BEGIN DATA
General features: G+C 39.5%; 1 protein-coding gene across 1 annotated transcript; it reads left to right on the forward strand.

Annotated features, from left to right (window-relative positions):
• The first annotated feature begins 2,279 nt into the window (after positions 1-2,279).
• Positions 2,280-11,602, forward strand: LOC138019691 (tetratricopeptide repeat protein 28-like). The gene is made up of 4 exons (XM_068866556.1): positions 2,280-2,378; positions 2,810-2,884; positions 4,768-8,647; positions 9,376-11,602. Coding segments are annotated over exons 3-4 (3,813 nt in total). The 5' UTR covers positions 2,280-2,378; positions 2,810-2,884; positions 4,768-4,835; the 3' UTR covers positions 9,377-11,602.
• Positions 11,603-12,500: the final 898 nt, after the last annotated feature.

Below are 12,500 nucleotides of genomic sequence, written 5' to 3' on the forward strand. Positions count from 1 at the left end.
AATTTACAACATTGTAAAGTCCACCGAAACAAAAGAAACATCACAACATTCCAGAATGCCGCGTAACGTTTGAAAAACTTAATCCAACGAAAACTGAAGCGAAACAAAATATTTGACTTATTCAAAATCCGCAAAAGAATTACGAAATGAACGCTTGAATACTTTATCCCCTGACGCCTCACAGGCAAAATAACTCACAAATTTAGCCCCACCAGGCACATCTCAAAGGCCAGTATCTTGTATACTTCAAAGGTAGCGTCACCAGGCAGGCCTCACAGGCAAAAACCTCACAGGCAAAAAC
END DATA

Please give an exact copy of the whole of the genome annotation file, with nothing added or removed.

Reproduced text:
General features: G+C 39.5%; 1 protein-coding gene across 1 annotated transcript; it reads left to right on the forward strand.

Annotated features, from left to right (window-relative positions):
• The first annotated feature begins 2,279 nt into the window (after positions 1-2,279).
• Positions 2,280-11,602, forward strand: LOC138019691 (tetratricopeptide repeat protein 28-like). The gene is made up of 4 exons (XM_068866556.1): positions 2,280-2,378; positions 2,810-2,884; positions 4,768-8,647; positions 9,376-11,602. Coding segments are annotated over exons 3-4 (3,813 nt in total). The 5' UTR covers positions 2,280-2,378; positions 2,810-2,884; positions 4,768-4,835; the 3' UTR covers positions 9,377-11,602.
• Positions 11,603-12,500: the final 898 nt, after the last annotated feature.

Below are 12,500 nucleotides of genomic sequence, written 5' to 3' on the forward strand. Positions count from 1 at the left end.
AATTTACAACATTGTAAAGTCCACCGAAACAAAAGAAACATCACAACATTCCAGAATGCCGCGTAACGTTTGAAAAACTTAATCCAACGAAAACTGAAGCGAAACAAAATATTTGACTTATTCAAAATCCGCAAAAGAATTACGAAATGAACGCTTGAATACTTTATCCCCTGACGCCTCACAGGCAAAATAACTCACAAATTTAGCCCCACCAGGCACATCTCAAAGGCCAGTATCTTGTATACTTCAAAGGTAGCGTCACCAGGCAGGCCTCACAGGCAAAAACCTCACAGGCAAAAAC